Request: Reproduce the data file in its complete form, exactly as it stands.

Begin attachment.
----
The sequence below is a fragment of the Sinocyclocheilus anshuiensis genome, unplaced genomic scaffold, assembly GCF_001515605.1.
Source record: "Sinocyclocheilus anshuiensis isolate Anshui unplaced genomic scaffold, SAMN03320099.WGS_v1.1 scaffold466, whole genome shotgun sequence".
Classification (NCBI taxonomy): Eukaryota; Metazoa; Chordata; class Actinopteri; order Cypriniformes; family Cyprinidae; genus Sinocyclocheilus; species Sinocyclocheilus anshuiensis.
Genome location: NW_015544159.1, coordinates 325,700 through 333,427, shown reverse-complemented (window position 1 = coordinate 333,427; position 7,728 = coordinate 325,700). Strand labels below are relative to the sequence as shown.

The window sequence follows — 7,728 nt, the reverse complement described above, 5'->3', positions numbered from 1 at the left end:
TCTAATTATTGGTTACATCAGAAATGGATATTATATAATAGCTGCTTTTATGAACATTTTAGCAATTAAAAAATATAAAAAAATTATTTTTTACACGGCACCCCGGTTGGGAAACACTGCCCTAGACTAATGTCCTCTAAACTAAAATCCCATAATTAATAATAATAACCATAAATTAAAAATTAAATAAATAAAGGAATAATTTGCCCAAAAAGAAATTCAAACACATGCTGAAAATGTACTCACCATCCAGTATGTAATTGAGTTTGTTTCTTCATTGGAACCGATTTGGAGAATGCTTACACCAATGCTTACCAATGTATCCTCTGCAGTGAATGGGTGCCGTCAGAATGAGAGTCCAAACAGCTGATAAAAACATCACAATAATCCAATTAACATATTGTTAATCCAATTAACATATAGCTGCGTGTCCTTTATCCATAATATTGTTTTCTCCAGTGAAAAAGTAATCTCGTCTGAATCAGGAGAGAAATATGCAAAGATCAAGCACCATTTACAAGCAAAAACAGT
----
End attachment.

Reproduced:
The sequence below is a fragment of the Sinocyclocheilus anshuiensis genome, unplaced genomic scaffold, assembly GCF_001515605.1.
Source record: "Sinocyclocheilus anshuiensis isolate Anshui unplaced genomic scaffold, SAMN03320099.WGS_v1.1 scaffold466, whole genome shotgun sequence".
Classification (NCBI taxonomy): Eukaryota; Metazoa; Chordata; class Actinopteri; order Cypriniformes; family Cyprinidae; genus Sinocyclocheilus; species Sinocyclocheilus anshuiensis.
Genome location: NW_015544159.1, coordinates 325,700 through 333,427, shown reverse-complemented (window position 1 = coordinate 333,427; position 7,728 = coordinate 325,700). Strand labels below are relative to the sequence as shown.

The window sequence follows — 7,728 nt, the reverse complement described above, 5'->3', positions numbered from 1 at the left end:
TCTAATTATTGGTTACATCAGAAATGGATATTATATAATAGCTGCTTTTATGAACATTTTAGCAATTAAAAAATATAAAAAAATTATTTTTTACACGGCACCCCGGTTGGGAAACACTGCCCTAGACTAATGTCCTCTAAACTAAAATCCCATAATTAATAATAATAACCATAAATTAAAAATTAAATAAATAAAGGAATAATTTGCCCAAAAAGAAATTCAAACACATGCTGAAAATGTACTCACCATCCAGTATGTAATTGAGTTTGTTTCTTCATTGGAACCGATTTGGAGAATGCTTACACCAATGCTTACCAATGTATCCTCTGCAGTGAATGGGTGCCGTCAGAATGAGAGTCCAAACAGCTGATAAAAACATCACAATAATCCAATTAACATATTGTTAATCCAATTAACATATAGCTGCGTGTCCTTTATCCATAATATTGTTTTCTCCAGTGAAAAAGTAATCTCGTCTGAATCAGGAGAGAAATATGCAAAGATCAAGCACCATTTACAAGCAAAAACAGT